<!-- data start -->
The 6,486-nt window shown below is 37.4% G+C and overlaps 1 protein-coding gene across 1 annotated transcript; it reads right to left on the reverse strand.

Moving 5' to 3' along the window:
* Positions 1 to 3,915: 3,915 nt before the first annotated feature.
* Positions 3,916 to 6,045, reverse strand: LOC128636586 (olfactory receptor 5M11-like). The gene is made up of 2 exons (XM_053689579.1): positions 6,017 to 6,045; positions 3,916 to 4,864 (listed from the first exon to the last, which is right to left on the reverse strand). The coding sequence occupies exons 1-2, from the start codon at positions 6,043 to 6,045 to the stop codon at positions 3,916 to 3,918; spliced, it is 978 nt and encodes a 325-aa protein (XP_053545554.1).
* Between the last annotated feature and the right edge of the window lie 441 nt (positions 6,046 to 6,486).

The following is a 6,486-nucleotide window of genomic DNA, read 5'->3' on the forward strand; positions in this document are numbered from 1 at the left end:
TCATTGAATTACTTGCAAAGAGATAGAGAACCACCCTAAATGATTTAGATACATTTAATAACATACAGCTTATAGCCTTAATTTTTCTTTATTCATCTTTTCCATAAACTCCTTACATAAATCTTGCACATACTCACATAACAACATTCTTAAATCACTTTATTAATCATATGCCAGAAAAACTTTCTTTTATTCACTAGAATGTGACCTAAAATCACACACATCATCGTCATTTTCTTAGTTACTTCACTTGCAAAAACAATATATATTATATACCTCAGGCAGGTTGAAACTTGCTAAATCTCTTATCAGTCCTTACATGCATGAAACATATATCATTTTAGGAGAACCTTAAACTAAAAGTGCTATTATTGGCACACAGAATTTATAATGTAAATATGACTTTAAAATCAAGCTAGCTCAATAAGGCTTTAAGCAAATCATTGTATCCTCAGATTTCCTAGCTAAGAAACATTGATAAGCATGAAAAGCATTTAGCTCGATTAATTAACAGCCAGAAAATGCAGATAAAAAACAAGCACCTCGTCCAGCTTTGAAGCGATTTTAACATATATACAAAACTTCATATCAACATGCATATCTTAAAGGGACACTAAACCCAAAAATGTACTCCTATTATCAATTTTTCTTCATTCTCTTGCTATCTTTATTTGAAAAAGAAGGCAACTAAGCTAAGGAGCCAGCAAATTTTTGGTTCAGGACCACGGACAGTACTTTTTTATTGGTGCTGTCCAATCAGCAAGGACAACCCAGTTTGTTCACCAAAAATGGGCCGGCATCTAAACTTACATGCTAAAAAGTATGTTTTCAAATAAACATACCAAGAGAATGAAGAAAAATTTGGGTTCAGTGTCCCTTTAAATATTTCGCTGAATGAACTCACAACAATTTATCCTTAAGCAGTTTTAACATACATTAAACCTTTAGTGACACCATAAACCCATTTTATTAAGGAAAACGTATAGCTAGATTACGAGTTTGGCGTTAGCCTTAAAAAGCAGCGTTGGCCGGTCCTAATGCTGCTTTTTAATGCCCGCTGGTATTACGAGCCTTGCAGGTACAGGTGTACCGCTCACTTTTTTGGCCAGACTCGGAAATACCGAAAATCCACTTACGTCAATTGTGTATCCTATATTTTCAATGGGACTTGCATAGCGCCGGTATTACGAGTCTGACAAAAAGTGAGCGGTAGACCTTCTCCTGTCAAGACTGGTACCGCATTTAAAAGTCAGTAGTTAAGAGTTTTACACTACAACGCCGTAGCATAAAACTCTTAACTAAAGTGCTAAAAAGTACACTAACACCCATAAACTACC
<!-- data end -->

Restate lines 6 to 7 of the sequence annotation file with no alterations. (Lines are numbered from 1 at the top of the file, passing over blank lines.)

The following is a 6,486-nucleotide window of genomic DNA, read 5'->3' on the forward strand; positions in this document are numbered from 1 at the left end:
TCATTGAATTACTTGCAAAGAGATAGAGAACCACCCTAAATGATTTAGATACATTTAATAACATACAGCTTATAGCCTTAATTTTTCTTTATTCATCTTTTCCATAAACTCCTTACATAAATCTTGCACATACTCACATAACAACATTCTTAAATCACTTTATTAATCATATGCCAGAAAAACTTTCTTTTATTCACTAGAATGTGACCTAAAATCACACACATCATCGTCATTTTCTTAGTTACTTCACTTGCAAAAACAATATATATTATATACCTCAGGCAGGTTGAAACTTGCTAAATCTCTTATCAGTCCTTACATGCATGAAACATATATCATTTTAGGAGAACCTTAAACTAAAAGTGCTATTATTGGCACACAGAATTTATAATGTAAATATGACTTTAAAATCAAGCTAGCTCAATAAGGCTTTAAGCAAATCATTGTATCCTCAGATTTCCTAGCTAAGAAACATTGATAAGCATGAAAAGCATTTAGCTCGATTAATTAACAGCCAGAAAATGCAGATAAAAAACAAGCACCTCGTCCAGCTTTGAAGCGATTTTAACATATATACAAAACTTCATATCAACATGCATATCTTAAAGGGACACTAAACCCAAAAATGTACTCCTATTATCAATTTTTCTTCATTCTCTTGCTATCTTTATTTGAAAAAGAAGGCAACTAAGCTAAGGAGCCAGCAAATTTTTGGTTCAGGACCACGGACAGTACTTTTTTATTGGTGCTGTCCAATCAGCAAGGACAACCCAGTTTGTTCACCAAAAATGGGCCGGCATCTAAACTTACATGCTAAAAAGTATGTTTTCAAATAAACATACCAAGAGAATGAAGAAAAATTTGGGTTCAGTGTCCCTTTAAATATTTCGCTGAATGAACTCACAACAATTTATCCTTAAGCAGTTTTAACATACATTAAACCTTTAGTGACACCATAAACCCATTTTATTAAGGAAAACGTATAGCTAGATTACGAGTTTGGCGTTAGCCTTAAAAAGCAGCGTTGGCCGGTCCTAATGCTGCTTTTTAATGCCCGCTGGTATTACGAGCCTTGCAGGTACAGGTGTACCGCTCACTTTTTTGGCCAGACTCGGAAATACCGAAAATCCACTTACGTCAATTGTGTATCCTATATTTTCAATGGGACTTGCATAGCGCCGGTATTACGAGTCTGACAAAAAGTGAGCGGTAGACCTTCTCCTGTCAAGACTGGTACCGCATTTAAAAGTCAGTAGTTAAGAGTTTTACACTACAACGCCGTAGCATAAAACTCTTAACTAAAGTGCTAAAAAGTACACTAACACCCATAAACTACC